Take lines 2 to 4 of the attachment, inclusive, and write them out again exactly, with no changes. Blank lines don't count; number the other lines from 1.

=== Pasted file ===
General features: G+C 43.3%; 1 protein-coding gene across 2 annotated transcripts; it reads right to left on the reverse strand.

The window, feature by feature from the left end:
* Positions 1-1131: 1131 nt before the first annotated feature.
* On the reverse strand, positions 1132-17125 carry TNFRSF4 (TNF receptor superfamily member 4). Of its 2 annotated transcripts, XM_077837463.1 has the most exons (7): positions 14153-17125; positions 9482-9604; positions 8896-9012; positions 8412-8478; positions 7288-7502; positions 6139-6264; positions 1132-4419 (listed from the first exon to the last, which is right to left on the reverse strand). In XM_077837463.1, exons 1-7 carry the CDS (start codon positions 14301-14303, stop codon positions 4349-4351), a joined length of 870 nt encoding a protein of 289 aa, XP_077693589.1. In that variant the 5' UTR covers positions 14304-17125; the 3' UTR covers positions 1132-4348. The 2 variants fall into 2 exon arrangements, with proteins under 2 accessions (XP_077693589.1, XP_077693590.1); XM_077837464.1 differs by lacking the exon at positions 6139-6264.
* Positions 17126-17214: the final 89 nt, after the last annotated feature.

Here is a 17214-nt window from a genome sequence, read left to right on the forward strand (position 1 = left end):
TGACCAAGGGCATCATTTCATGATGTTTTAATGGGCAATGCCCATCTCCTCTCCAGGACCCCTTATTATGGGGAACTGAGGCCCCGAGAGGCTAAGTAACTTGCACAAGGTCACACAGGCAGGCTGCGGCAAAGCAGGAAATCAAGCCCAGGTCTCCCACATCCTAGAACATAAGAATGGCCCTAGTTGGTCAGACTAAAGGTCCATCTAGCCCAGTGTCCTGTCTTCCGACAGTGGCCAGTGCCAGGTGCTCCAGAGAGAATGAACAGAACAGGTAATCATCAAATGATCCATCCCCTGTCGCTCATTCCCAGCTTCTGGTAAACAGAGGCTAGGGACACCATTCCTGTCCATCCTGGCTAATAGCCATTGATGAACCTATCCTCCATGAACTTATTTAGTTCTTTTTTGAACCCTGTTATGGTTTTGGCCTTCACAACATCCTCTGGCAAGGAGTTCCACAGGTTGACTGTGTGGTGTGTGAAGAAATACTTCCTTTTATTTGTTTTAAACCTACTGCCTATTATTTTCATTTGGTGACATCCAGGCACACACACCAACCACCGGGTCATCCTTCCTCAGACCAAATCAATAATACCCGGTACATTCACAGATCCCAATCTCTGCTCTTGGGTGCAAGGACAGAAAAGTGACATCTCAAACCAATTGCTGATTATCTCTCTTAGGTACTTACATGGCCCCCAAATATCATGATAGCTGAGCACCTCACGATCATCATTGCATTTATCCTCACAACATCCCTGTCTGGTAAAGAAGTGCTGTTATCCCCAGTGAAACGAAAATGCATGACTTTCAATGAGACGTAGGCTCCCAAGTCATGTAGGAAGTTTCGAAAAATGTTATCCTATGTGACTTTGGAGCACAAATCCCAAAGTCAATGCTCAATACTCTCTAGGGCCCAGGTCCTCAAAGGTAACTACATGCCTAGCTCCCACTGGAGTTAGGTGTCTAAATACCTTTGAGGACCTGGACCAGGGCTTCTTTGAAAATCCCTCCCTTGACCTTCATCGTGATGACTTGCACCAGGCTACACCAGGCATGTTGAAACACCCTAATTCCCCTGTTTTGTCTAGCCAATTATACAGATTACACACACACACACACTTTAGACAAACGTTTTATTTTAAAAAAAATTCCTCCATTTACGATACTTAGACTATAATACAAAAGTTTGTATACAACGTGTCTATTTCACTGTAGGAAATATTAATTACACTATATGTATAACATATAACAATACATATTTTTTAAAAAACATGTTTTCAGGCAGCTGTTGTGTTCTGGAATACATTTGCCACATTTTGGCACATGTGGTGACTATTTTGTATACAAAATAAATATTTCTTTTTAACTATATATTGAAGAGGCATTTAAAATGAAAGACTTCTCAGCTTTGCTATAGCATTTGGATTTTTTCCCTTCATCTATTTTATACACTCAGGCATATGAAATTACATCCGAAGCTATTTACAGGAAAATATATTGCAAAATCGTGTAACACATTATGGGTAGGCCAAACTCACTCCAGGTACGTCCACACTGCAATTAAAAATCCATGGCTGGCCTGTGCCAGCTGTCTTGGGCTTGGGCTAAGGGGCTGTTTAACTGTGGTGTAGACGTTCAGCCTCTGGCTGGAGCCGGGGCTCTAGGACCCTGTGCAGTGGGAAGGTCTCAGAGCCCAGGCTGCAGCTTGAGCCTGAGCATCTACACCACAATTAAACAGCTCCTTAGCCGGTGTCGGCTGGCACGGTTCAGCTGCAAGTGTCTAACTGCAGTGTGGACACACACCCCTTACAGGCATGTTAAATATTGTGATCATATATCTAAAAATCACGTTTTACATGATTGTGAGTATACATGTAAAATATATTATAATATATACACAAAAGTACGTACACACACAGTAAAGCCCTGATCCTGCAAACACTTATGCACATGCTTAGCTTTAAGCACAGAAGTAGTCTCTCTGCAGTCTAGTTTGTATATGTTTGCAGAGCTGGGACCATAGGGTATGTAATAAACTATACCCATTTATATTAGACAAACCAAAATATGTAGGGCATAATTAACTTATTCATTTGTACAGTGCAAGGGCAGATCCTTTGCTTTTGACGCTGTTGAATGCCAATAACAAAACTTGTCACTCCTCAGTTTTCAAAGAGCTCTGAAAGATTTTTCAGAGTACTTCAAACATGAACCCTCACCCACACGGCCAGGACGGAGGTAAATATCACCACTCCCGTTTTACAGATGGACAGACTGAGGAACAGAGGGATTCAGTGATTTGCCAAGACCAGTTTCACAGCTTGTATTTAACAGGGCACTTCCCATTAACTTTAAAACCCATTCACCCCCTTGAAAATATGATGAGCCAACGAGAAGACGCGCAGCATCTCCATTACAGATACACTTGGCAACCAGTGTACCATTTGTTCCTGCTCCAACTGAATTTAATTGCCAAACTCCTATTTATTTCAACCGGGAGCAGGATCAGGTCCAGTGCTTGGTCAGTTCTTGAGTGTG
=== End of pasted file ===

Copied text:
The window, feature by feature from the left end:
* Positions 1-1131: 1131 nt before the first annotated feature.
* On the reverse strand, positions 1132-17125 carry TNFRSF4 (TNF receptor superfamily member 4). Of its 2 annotated transcripts, XM_077837463.1 has the most exons (7): positions 14153-17125; positions 9482-9604; positions 8896-9012; positions 8412-8478; positions 7288-7502; positions 6139-6264; positions 1132-4419 (listed from the first exon to the last, which is right to left on the reverse strand). In XM_077837463.1, exons 1-7 carry the CDS (start codon positions 14301-14303, stop codon positions 4349-4351), a joined length of 870 nt encoding a protein of 289 aa, XP_077693589.1. In that variant the 5' UTR covers positions 14304-17125; the 3' UTR covers positions 1132-4348. The 2 variants fall into 2 exon arrangements, with proteins under 2 accessions (XP_077693589.1, XP_077693590.1); XM_077837464.1 differs by lacking the exon at positions 6139-6264.